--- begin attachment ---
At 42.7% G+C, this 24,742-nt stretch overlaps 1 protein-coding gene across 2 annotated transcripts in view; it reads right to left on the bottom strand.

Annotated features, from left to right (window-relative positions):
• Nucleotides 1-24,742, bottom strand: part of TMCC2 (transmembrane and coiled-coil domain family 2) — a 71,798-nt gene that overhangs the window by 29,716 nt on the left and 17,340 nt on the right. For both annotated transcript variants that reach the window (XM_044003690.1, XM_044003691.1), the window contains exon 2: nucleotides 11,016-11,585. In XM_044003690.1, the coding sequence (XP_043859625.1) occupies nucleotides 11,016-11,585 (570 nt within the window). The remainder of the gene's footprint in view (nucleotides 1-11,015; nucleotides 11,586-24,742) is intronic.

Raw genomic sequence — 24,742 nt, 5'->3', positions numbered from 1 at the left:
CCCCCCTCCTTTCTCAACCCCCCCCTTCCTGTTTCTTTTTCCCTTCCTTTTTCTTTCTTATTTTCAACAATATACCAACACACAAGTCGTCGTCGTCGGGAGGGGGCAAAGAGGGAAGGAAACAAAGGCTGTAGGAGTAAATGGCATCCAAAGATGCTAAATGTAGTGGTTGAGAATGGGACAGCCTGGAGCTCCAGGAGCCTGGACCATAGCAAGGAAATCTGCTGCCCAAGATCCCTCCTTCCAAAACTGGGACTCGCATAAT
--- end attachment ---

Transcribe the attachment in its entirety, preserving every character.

At 42.7% G+C, this 24,742-nt stretch overlaps 1 protein-coding gene across 2 annotated transcripts in view; it reads right to left on the bottom strand.

Annotated features, from left to right (window-relative positions):
• Nucleotides 1-24,742, bottom strand: part of TMCC2 (transmembrane and coiled-coil domain family 2) — a 71,798-nt gene that overhangs the window by 29,716 nt on the left and 17,340 nt on the right. For both annotated transcript variants that reach the window (XM_044003690.1, XM_044003691.1), the window contains exon 2: nucleotides 11,016-11,585. In XM_044003690.1, the coding sequence (XP_043859625.1) occupies nucleotides 11,016-11,585 (570 nt within the window). The remainder of the gene's footprint in view (nucleotides 1-11,015; nucleotides 11,586-24,742) is intronic.

Raw genomic sequence — 24,742 nt, 5'->3', positions numbered from 1 at the left:
CCCCCCTCCTTTCTCAACCCCCCCCTTCCTGTTTCTTTTTCCCTTCCTTTTTCTTTCTTATTTTCAACAATATACCAACACACAAGTCGTCGTCGTCGGGAGGGGGCAAAGAGGGAAGGAAACAAAGGCTGTAGGAGTAAATGGCATCCAAAGATGCTAAATGTAGTGGTTGAGAATGGGACAGCCTGGAGCTCCAGGAGCCTGGACCATAGCAAGGAAATCTGCTGCCCAAGATCCCTCCTTCCAAAACTGGGACTCGCATAAT